Sermon preached by Dr. Robert S. Rayburn, January 13,1990, at the funeral of his father, Dr. Robert G. Rayburn.
When the wicked Louis XIV died, the fearless and godly court minister, Jean Massilon, was appointed to preach his funeral sermon. He rose in the great pulpit of the cathedral of Notre Dame, surveyed the vast assembly, including a large number of the crowned heads of Europe, and began: “Brethren, in the hour of death, only God is great!”
Hear the Word of Almighty God!
But what does it matter? The important thing is that in every way, whether from false motives or true, Christ is preached. And because of this I rejoice.
Yes, and I will continue to rejoice, for I know that through your prayers and the help given by the Spirit of Jesus Christ, what has happened to me will turn out for my deliverance, I eagerly expect and hope that I will in no way be ashamed, but will have sufficient courage so that now as always Christ will be exalted in my body, whether by life or by death. For to me, to live is Christ and to die is gain. If l am to go on living in the body, this will meaningful labor for me. Yet what shall I choose? I do not know! I am torn between the two: I desire to depart and be with Christ, which is better by far; but it is more necessary for you that I remain the body. Convinced of this, I know that I will remain, and I will continue with all of you for your progress and joy in the faith, so that through my being with you again your joy in Christ Jesus will overflow on account of me. Philippians 1:18-26(NIV)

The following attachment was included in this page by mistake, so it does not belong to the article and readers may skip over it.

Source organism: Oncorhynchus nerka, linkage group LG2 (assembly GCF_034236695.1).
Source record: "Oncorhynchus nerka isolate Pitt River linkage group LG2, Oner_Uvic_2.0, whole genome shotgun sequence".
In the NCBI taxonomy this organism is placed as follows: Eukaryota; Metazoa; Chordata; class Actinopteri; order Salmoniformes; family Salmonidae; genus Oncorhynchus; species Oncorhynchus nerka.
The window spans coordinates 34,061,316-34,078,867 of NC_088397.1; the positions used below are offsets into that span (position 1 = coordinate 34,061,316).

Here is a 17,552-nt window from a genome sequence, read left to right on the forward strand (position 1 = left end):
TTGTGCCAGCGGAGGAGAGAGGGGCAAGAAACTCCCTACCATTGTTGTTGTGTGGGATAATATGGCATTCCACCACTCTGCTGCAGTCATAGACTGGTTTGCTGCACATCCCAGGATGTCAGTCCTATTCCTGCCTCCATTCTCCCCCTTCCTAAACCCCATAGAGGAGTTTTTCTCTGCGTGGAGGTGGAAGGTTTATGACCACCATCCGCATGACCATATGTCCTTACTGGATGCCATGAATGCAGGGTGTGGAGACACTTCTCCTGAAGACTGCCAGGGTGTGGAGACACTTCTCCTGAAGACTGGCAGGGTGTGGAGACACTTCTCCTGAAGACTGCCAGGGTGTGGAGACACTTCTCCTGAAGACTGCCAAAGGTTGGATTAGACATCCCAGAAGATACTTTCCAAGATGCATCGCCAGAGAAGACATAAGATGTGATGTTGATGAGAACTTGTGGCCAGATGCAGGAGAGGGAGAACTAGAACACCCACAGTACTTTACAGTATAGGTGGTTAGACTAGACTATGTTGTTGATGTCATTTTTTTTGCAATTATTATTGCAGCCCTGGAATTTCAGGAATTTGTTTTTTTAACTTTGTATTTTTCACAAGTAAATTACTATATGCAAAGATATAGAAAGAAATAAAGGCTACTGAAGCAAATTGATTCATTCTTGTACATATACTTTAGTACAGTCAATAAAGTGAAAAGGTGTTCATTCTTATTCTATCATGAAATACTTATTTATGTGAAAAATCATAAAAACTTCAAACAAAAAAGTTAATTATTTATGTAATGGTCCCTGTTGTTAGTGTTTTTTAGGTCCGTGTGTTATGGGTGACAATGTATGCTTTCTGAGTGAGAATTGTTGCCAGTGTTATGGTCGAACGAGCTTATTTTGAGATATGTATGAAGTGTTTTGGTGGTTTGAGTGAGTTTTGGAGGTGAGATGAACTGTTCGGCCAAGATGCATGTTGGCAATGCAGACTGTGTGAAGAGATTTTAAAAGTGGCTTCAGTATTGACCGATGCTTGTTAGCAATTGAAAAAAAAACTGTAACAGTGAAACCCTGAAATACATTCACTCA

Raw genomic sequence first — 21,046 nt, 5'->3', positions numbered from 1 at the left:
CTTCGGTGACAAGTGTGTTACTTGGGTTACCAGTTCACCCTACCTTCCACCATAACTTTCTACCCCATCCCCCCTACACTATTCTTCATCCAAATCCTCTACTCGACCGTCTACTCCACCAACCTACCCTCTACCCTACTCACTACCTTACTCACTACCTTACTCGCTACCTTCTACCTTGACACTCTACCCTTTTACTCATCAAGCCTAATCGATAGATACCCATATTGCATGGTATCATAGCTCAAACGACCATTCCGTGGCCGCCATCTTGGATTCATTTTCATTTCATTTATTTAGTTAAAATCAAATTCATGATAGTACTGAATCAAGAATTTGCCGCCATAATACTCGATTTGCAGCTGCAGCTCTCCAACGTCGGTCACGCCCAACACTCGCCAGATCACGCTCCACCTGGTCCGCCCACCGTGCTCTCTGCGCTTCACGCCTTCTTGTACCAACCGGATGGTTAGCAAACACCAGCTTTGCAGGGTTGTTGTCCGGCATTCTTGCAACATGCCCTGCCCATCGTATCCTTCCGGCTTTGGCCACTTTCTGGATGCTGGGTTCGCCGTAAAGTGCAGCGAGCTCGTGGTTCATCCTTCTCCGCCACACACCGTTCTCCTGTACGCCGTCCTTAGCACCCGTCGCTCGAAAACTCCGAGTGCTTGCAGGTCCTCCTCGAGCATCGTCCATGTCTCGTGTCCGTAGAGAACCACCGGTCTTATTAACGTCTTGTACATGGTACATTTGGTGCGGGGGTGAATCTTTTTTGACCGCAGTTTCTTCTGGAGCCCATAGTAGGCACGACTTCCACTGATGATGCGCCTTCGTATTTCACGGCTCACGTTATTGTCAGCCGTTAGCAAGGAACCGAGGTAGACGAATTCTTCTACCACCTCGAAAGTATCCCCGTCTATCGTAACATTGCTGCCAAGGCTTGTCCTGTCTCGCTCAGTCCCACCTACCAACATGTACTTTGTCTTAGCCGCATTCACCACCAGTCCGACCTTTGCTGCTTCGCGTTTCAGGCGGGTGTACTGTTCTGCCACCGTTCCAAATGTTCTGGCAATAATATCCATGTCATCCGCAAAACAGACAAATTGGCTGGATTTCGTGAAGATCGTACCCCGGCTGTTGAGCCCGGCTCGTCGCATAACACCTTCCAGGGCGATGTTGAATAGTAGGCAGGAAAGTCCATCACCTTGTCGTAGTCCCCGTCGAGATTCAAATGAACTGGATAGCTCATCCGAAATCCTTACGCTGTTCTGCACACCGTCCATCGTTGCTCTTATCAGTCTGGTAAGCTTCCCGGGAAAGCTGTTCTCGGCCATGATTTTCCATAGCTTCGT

To be, or not to be – that is the question:
Whether ’tis nobler in the mind to suffer
The stings and arrows of outrageous fortune
Or to take arms against a sea of troubles
And by opposing end them. To die, to sleep—
No more—and by a sleep to say we end
The heartache, and the thousand natural shocks
That flesh is heir to. This a consummation
Devoutly to be wished. To die, to sleep—
To sleep—perchance to dream: ay, there’s the rub,
For in that sleep of death what dreams may come
When we have shuffled off this mortal coil,
Must give us pause… Who would (burdens) bear;
To grunt and sweat under a weary life,
But that the dread of something after death,
The undiscovered country, from whose bourn
No traveler returns, puzzles the will,
And makes us rather bear those ills we have
Than to fly to others that we know not of?
Thus conscience doth make cowards of us all…
In Hamlet’s immortal soliloquy, Shakespeare has given a nearly perfect expression of the worldly mind in the face of death. Hamlet, torn by loneliness, sadness, and guilt, contemplates suicide. He wishes for release from the miseries of this life. But he cannot bring himself to take the fateful step because he does not know what death will bring. Will it be, as he would fondly wish, a sleep which ends the heartache and thousand natural shocks which flesh is heir to? If so, he would welcome it. But perhaps death is not extinction after all. Or, as he puts it: “For in that sleep of death what dreams may come … must give us pause.”